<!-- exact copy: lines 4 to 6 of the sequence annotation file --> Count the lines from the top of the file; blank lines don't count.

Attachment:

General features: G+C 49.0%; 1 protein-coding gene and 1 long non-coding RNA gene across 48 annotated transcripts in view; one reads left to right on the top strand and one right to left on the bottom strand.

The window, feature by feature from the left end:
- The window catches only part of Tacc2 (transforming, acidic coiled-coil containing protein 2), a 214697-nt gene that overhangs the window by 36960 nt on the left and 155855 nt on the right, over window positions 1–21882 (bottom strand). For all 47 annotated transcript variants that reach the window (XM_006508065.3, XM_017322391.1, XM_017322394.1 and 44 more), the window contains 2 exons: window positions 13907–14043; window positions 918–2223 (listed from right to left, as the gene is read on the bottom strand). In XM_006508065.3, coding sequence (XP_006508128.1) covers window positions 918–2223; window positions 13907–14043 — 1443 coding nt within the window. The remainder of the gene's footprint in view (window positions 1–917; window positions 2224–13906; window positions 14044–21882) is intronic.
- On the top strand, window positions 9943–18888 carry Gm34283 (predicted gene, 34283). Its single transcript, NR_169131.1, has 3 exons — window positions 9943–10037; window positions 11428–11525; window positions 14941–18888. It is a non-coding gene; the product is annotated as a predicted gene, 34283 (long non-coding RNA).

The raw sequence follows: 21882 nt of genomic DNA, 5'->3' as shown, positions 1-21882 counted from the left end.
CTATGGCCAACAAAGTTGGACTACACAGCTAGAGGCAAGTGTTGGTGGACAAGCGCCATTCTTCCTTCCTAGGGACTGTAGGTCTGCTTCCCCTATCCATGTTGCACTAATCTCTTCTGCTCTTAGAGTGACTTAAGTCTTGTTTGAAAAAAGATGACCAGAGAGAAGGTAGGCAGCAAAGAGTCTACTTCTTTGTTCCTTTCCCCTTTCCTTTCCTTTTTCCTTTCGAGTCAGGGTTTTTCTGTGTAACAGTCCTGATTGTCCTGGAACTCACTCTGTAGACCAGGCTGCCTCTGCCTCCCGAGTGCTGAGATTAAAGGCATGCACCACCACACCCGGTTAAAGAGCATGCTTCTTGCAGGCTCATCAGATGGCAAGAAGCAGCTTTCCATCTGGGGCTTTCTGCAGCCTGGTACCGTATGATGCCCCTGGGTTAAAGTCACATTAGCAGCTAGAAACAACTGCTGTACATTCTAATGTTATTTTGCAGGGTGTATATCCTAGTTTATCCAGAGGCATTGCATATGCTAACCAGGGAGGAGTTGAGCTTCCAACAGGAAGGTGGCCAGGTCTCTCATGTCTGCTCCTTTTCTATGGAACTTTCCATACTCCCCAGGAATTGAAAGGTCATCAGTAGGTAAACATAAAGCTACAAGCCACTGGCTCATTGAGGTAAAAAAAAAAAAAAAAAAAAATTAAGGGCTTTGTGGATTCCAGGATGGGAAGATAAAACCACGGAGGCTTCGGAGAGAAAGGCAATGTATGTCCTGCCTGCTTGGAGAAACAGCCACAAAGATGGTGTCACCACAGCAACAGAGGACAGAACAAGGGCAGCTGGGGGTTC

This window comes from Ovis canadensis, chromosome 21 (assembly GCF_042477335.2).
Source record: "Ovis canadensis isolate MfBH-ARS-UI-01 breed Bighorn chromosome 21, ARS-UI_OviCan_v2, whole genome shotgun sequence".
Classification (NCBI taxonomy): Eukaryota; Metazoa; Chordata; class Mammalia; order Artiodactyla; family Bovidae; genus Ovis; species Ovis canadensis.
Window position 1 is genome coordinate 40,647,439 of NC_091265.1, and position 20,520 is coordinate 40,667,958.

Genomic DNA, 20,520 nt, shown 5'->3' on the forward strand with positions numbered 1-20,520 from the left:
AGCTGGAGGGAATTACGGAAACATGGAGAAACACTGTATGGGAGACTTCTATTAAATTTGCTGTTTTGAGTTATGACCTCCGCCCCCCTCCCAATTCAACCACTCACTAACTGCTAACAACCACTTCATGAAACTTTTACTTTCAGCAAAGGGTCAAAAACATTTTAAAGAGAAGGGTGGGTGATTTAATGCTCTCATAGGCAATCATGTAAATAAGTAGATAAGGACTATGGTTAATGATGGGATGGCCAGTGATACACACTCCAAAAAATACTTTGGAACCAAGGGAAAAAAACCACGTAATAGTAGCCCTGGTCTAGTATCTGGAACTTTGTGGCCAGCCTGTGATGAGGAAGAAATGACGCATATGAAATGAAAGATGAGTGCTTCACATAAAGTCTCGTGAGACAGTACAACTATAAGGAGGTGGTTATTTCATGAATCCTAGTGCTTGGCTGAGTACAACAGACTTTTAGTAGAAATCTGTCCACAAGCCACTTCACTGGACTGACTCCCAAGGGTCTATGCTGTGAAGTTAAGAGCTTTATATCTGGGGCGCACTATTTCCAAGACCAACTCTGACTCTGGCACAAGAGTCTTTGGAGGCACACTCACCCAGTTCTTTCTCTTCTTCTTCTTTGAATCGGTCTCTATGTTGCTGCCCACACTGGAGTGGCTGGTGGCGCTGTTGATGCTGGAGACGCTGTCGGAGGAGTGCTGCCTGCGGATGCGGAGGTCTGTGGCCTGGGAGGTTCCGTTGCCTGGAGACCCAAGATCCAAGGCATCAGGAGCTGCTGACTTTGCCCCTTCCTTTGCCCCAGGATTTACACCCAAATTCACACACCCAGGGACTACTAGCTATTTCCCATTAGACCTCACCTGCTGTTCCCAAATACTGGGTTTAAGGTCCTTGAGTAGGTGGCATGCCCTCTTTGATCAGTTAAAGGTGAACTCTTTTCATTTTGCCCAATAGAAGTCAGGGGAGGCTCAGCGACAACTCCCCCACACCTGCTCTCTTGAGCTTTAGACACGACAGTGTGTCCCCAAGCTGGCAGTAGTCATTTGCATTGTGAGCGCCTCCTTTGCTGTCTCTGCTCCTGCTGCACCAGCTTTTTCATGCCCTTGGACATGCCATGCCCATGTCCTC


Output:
- On the top strand, window positions 9943–18888 carry Gm34283 (predicted gene, 34283). Its single transcript, NR_169131.1, has 3 exons — window positions 9943–10037; window positions 11428–11525; window positions 14941–18888. It is a non-coding gene; the product is annotated as a predicted gene, 34283 (long non-coding RNA).

The raw sequence follows: 21882 nt of genomic DNA, 5'->3' as shown, positions 1-21882 counted from the left end.
CTATGGCCAACAAAGTTGGACTACACAGCTAGAGGCAAGTGTTGGTGGACAAGCGCCATTCTTCCTTCCTAGGGACTGTAGGTCTGCTTCCCCTATCCATGTTGCACTAATCTCTTCTGCTCTTAGAGTGACTTAAGTCTTGTTTGAAAAAAGATGACCAGAGAGAAGGTAGGCAGCAAAGAGTCTACTTCTTTGTTCCTTTCCCCTTTCCTTTCCTTTTTCCTTTCGAGTCAGGGTTTTTCTGTGTAACAGTCCTGATTGTCCTGGAACTCACTCTGTAGACCAGGCTGCCTCTGCCTCCCGAGTGCTGAGATTAAAGGCATGCACCACCACACCCGGTTAAAGAGCATGCTTCTTGCAGGCTCATCAGATGGCAAGAAGCAGCTTTCCATCTGGGGCTTTCTGCAGCCTGGTACCGTATGATGCCCCTGGGTTAAAGTCACATTAGCAGCTAGAAACAACTGCTGTACATTCTAATGTTATTTTGCAGGGTGTATATCCTAGTTTATCCAGAGGCATTGCATATGCTAACCAGGGAGGAGTTGAGCTTCCAACAGGAAGGTGGCCAGGTCTCTCATGTCTGCTCCTTTTCTATGGAACTTTCCATACTCCCCAGGAATTGAAAGGTCATCAGTAGGTAAACATAAAGCTACAAGCCACTGGCTCATTGAGGTAAAAAAAAAAAAAAAAAAAAATTAAGGGCTTTGTGGATTCCAGGATGGGAAGATAAAACCACGGAGGCTTCGGAGAGAAAGGCAATGTATGTCCTGCCTGCTTGGAGAAACAGCCACAAAGATGGTGTCACCACAGCAACAGAGGACAGAACAAGGGCAGCTGGGGGTTC